If we think we are okay with a less structured schedule, one way to test that is to think about our reaction when someone in our lives does something differently or at a different time.
We might discover that we are in a better place when there is some predictability in the rhythm of our days.
I’m a fairly structured person, but one who likes some free-flowing times here and there. How structured am I? Even after retirement I keep a calendar for appointments and to remember birthdays, anniversaries, and special occasions. If I get a call to change one of those scheduled times, I can most often accommodate the change and yet I am not usually excited to do it.
There is a rhythm to my days and weeks and in retirement I like to make sure those things that matter most to me can happen with regularity and without getting shifted much. They got squeezed and sometimes deleted for many years and now I choose to value and prioritize them.
Many persons who work shifts find challenges in their rhythm changing. A social person who enjoys gardening and getting together with friends can feel pretty upended if their employment position requires them to work at night and sleep during the day. The things they love are not going to fit very well and they can feel disgruntled.
You can get that sense with the rhythm of the school calendar as well. More than a few parents prefer the school year rhythm – not just because the children are out of the house, but because it sets a more predictable ebb and flow of each week. (especially bedtimes) That allows everyone to be clearer on what they can plan to do and when it fits. Summer schedules are fun but can also feel like a whirlwind.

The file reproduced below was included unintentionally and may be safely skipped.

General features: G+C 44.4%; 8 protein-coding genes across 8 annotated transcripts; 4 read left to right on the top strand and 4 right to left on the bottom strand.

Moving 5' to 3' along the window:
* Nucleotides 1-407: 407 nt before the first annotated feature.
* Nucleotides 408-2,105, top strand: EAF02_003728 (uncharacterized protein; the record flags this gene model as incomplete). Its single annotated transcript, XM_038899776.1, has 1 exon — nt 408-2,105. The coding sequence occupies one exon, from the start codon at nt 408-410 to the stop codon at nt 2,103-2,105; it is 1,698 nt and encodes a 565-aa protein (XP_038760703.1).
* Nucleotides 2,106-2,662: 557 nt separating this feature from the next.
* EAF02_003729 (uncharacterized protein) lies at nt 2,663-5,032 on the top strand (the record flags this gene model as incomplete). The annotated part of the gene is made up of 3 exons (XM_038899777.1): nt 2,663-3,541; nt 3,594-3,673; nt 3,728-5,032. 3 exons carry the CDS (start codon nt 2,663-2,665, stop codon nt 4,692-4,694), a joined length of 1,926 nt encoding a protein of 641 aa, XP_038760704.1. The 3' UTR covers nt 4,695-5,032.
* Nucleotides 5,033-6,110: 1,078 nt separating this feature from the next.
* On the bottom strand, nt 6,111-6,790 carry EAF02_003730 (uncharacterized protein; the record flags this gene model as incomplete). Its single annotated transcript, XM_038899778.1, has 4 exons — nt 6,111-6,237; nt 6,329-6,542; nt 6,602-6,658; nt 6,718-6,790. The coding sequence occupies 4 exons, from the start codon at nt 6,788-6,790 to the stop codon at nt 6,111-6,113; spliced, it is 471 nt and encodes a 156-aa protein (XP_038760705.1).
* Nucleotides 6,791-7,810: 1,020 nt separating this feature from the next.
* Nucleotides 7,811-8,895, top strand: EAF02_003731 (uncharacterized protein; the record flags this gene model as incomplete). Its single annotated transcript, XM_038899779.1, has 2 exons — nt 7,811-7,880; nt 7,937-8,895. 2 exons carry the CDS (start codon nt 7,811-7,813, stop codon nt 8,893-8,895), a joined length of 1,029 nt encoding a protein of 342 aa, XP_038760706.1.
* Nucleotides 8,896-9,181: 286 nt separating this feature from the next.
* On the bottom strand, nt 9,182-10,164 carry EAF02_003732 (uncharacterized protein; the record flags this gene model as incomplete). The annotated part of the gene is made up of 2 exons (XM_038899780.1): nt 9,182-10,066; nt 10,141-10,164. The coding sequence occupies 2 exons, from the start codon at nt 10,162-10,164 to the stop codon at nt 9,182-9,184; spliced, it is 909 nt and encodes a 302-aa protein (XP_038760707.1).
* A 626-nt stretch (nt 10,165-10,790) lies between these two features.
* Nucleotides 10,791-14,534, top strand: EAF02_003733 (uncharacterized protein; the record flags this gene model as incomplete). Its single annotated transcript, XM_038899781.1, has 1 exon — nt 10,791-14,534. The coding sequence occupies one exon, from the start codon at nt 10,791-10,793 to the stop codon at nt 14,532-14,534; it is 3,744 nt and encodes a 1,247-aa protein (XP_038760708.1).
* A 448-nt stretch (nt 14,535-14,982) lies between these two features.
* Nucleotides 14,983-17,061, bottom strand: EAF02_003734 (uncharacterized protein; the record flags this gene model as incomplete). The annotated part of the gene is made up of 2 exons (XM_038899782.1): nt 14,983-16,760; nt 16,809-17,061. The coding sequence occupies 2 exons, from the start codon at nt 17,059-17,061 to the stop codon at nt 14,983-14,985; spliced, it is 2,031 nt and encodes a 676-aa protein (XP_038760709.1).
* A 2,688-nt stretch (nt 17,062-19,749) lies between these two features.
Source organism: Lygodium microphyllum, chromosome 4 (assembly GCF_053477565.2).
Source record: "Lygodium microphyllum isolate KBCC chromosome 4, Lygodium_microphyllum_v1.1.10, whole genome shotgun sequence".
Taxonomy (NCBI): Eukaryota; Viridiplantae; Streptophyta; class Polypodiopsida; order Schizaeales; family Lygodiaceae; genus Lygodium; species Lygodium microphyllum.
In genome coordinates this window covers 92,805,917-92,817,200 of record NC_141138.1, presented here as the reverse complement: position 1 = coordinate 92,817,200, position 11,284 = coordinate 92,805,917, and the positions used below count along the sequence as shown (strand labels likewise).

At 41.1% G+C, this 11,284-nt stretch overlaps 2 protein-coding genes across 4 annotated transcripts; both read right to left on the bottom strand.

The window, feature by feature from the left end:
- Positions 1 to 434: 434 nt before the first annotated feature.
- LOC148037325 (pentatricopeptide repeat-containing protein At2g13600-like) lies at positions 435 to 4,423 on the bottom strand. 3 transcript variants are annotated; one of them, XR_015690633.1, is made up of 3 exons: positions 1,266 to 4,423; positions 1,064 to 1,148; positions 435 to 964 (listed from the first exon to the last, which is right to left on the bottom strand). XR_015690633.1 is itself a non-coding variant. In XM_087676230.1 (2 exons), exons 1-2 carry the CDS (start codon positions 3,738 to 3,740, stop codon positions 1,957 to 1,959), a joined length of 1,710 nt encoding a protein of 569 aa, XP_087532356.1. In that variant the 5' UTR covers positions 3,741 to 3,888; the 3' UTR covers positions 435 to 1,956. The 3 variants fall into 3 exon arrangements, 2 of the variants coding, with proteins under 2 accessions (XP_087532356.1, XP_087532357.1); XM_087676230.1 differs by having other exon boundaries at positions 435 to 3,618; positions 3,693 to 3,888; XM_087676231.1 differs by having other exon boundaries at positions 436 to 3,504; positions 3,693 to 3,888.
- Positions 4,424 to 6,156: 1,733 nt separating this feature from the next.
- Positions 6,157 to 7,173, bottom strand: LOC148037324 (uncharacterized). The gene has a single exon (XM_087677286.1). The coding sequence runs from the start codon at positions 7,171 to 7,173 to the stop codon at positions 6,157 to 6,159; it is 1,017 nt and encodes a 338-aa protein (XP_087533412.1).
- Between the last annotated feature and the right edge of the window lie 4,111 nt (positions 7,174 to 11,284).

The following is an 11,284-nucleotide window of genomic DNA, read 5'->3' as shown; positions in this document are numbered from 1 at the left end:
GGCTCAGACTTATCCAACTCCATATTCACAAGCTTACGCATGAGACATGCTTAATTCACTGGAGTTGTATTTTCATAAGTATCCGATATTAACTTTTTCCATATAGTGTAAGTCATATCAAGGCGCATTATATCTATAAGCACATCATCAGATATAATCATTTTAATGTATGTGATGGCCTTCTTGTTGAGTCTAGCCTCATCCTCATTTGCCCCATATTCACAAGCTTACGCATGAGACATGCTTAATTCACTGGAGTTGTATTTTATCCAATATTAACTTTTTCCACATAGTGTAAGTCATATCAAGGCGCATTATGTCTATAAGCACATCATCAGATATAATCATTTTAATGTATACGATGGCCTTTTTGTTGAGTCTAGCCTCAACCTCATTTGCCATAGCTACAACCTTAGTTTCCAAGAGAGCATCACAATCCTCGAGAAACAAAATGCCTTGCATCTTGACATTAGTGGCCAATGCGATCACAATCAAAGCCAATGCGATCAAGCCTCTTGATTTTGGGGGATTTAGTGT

New retirees who have worked all their lives have worked within a scripted planner to varying degrees. When retirement comes and they now have the freedom they were looking forward to, some express a sense of uncertainty about what to do to fill their days after the novelty of the first few weeks has worn off. For those whose careers gave them little time to develop their hobbies and passions, it can be even harder.
When someone goes off script too much of the time, most of us feel unsettled.
No one did that quite as effectively as Jesus in his earthly ministry.
Think how many times He did what no one expected. It’s little wonder the religious leaders of the day doubted He was the Messiah. He wasn’t acting in the way they expected. He chose common men and women to be closest to Him including the 12 He chose as disciples instead of choosing the religious scholars of the day.
It happens over and over again. He spends all day teaching a multitude and then asks the disciples to come up with a lunch for them when there is only one boy with five loaves and two fish.
Jesus is walking on the road to Jerusalem passing through Jericho and a short wealthy tax collector wants to get a glimpse of this Jesus and runs ahead and climbs a tree to get a better view. Jesus sees the man in the tree, calls him down and says He is going to the house of this Zacchaeus. Calling out a tax collector perched in a tree and inviting yourself to his home is certainly going off script.